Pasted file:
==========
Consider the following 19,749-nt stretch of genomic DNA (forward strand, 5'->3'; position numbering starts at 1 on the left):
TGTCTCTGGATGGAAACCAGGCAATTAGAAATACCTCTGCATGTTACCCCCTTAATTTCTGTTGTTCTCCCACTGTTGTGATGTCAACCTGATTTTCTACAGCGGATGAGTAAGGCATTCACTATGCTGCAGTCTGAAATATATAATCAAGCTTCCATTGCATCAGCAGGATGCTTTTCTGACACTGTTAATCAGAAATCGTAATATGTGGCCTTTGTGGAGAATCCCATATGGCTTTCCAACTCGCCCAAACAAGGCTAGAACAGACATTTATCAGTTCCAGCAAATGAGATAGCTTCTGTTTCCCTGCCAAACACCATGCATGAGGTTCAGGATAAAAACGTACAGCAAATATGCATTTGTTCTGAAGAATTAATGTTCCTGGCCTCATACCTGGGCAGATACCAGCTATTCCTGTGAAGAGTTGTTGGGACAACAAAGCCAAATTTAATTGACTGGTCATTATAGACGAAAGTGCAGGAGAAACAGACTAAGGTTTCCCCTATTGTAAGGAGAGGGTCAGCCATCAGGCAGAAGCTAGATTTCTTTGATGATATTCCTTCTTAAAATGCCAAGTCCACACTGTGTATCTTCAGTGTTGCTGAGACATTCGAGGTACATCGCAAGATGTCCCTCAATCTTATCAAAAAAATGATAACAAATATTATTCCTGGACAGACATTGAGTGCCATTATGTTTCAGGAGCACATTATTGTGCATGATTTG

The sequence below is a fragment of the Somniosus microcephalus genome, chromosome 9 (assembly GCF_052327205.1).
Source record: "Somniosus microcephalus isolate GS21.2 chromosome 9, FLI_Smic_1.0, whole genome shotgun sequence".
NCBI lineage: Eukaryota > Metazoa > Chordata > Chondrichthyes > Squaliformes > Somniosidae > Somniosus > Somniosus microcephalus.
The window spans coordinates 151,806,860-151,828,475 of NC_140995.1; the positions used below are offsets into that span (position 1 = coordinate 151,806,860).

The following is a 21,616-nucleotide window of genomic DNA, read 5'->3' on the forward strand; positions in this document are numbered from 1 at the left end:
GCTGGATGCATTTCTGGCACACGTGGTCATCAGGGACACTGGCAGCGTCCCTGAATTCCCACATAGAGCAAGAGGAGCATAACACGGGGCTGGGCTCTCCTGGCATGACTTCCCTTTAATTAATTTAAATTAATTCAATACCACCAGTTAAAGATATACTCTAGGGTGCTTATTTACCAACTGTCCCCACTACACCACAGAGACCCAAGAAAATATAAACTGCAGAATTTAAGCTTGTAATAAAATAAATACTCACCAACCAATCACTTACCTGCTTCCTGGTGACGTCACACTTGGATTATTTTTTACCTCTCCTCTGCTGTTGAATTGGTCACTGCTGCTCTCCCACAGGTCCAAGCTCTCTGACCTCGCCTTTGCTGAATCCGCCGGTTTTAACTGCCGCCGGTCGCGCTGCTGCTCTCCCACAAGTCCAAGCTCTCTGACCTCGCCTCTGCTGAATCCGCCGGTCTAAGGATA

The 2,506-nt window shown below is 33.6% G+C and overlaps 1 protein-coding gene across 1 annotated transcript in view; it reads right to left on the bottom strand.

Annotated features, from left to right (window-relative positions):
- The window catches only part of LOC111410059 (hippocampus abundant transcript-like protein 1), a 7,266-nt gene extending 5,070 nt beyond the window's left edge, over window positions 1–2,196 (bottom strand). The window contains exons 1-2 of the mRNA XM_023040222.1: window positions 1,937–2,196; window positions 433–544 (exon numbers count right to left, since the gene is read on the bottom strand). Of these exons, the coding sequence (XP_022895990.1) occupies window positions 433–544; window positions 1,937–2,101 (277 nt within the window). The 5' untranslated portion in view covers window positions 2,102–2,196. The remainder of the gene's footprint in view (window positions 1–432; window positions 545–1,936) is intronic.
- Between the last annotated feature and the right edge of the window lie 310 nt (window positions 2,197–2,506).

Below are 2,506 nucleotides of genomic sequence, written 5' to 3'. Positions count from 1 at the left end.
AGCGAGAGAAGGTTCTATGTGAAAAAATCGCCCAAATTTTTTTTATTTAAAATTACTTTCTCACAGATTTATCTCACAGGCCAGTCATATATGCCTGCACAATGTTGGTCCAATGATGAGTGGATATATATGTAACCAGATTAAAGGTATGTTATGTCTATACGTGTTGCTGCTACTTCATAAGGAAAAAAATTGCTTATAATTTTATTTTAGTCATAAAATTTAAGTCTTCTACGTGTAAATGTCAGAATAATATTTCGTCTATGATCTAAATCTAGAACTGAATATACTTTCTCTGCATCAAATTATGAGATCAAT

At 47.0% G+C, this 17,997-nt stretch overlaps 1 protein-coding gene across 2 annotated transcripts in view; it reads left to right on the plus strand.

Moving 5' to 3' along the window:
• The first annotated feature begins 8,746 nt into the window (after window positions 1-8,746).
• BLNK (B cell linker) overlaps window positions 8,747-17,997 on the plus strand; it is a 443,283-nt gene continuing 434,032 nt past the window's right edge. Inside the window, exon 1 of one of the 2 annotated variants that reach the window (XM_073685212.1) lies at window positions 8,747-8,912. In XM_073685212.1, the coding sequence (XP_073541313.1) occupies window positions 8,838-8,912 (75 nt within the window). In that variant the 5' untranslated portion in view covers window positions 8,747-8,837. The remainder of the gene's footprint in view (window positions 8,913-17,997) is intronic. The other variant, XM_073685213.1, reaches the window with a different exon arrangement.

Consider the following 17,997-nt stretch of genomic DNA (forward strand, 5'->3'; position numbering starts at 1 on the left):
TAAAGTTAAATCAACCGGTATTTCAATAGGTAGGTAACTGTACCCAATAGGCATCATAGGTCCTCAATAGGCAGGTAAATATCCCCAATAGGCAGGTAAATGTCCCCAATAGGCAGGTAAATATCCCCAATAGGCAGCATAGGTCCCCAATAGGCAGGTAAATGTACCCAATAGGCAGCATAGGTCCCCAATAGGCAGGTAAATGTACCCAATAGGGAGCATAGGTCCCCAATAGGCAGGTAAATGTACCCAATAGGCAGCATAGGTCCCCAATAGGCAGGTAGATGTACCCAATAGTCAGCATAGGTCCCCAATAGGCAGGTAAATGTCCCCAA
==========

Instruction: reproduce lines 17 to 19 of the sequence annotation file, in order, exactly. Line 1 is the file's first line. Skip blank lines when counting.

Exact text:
• The first annotated feature begins 8,746 nt into the window (after window positions 1-8,746).
• BLNK (B cell linker) overlaps window positions 8,747-17,997 on the plus strand; it is a 443,283-nt gene continuing 434,032 nt past the window's right edge. Inside the window, exon 1 of one of the 2 annotated variants that reach the window (XM_073685212.1) lies at window positions 8,747-8,912. In XM_073685212.1, the coding sequence (XP_073541313.1) occupies window positions 8,838-8,912 (75 nt within the window). In that variant the 5' untranslated portion in view covers window positions 8,747-8,837. The remainder of the gene's footprint in view (window positions 8,913-17,997) is intronic. The other variant, XM_073685213.1, reaches the window with a different exon arrangement.

Consider the following 17,997-nt stretch of genomic DNA (forward strand, 5'->3'; position numbering starts at 1 on the left):